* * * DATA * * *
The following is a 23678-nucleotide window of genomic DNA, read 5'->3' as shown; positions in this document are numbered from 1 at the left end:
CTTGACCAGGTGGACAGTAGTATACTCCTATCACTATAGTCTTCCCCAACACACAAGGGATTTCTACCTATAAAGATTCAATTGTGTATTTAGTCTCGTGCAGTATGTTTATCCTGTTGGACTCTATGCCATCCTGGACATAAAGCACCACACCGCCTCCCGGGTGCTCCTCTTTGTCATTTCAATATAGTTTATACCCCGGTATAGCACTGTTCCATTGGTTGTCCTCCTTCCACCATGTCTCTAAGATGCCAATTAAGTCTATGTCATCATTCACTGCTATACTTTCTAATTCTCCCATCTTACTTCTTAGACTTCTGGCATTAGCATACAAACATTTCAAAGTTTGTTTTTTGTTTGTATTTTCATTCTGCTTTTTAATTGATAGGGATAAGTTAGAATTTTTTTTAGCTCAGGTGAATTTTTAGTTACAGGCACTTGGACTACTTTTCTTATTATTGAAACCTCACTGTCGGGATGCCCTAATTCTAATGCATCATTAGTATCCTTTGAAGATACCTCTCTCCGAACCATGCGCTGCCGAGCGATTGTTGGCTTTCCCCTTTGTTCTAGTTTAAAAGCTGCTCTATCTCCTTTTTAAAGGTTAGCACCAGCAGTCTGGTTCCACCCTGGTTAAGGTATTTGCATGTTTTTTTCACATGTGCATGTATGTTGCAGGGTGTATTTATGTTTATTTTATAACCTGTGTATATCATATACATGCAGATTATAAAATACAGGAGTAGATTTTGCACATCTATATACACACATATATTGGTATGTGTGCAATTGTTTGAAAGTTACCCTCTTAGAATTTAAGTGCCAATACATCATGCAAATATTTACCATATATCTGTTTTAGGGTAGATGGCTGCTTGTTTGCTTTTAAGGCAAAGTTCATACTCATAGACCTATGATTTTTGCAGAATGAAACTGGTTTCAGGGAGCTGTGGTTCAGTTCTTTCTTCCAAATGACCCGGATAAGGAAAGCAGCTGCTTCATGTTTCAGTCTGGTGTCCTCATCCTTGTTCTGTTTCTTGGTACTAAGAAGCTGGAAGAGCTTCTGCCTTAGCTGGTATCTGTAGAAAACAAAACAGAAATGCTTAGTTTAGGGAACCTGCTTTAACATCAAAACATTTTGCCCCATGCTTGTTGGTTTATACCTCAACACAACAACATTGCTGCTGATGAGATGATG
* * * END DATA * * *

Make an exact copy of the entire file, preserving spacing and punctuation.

The following is a 23678-nucleotide window of genomic DNA, read 5'->3' as shown; positions in this document are numbered from 1 at the left end:
CTTGACCAGGTGGACAGTAGTATACTCCTATCACTATAGTCTTCCCCAACACACAAGGGATTTCTACCTATAAAGATTCAATTGTGTATTTAGTCTCGTGCAGTATGTTTATCCTGTTGGACTCTATGCCATCCTGGACATAAAGCACCACACCGCCTCCCGGGTGCTCCTCTTTGTCATTTCAATATAGTTTATACCCCGGTATAGCACTGTTCCATTGGTTGTCCTCCTTCCACCATGTCTCTAAGATGCCAATTAAGTCTATGTCATCATTCACTGCTATACTTTCTAATTCTCCCATCTTACTTCTTAGACTTCTGGCATTAGCATACAAACATTTCAAAGTTTGTTTTTTGTTTGTATTTTCATTCTGCTTTTTAATTGATAGGGATAAGTTAGAATTTTTTTTAGCTCAGGTGAATTTTTAGTTACAGGCACTTGGACTACTTTTCTTATTATTGAAACCTCACTGTCGGGATGCCCTAATTCTAATGCATCATTAGTATCCTTTGAAGATACCTCTCTCCGAACCATGCGCTGCCGAGCGATTGTTGGCTTTCCCCTTTGTTCTAGTTTAAAAGCTGCTCTATCTCCTTTTTAAAGGTTAGCACCAGCAGTCTGGTTCCACCCTGGTTAAGGTATTTGCATGTTTTTTTCACATGTGCATGTATGTTGCAGGGTGTATTTATGTTTATTTTATAACCTGTGTATATCATATACATGCAGATTATAAAATACAGGAGTAGATTTTGCACATCTATATACACACATATATTGGTATGTGTGCAATTGTTTGAAAGTTACCCTCTTAGAATTTAAGTGCCAATACATCATGCAAATATTTACCATATATCTGTTTTAGGGTAGATGGCTGCTTGTTTGCTTTTAAGGCAAAGTTCATACTCATAGACCTATGATTTTTGCAGAATGAAACTGGTTTCAGGGAGCTGTGGTTCAGTTCTTTCTTCCAAATGACCCGGATAAGGAAAGCAGCTGCTTCATGTTTCAGTCTGGTGTCCTCATCCTTGTTCTGTTTCTTGGTACTAAGAAGCTGGAAGAGCTTCTGCCTTAGCTGGTATCTGTAGAAAACAAAACAGAAATGCTTAGTTTAGGGAACCTGCTTTAACATCAAAACATTTTGCCCCATGCTTGTTGGTTTATACCTCAACACAACAACATTGCTGCTGATGAGATGATG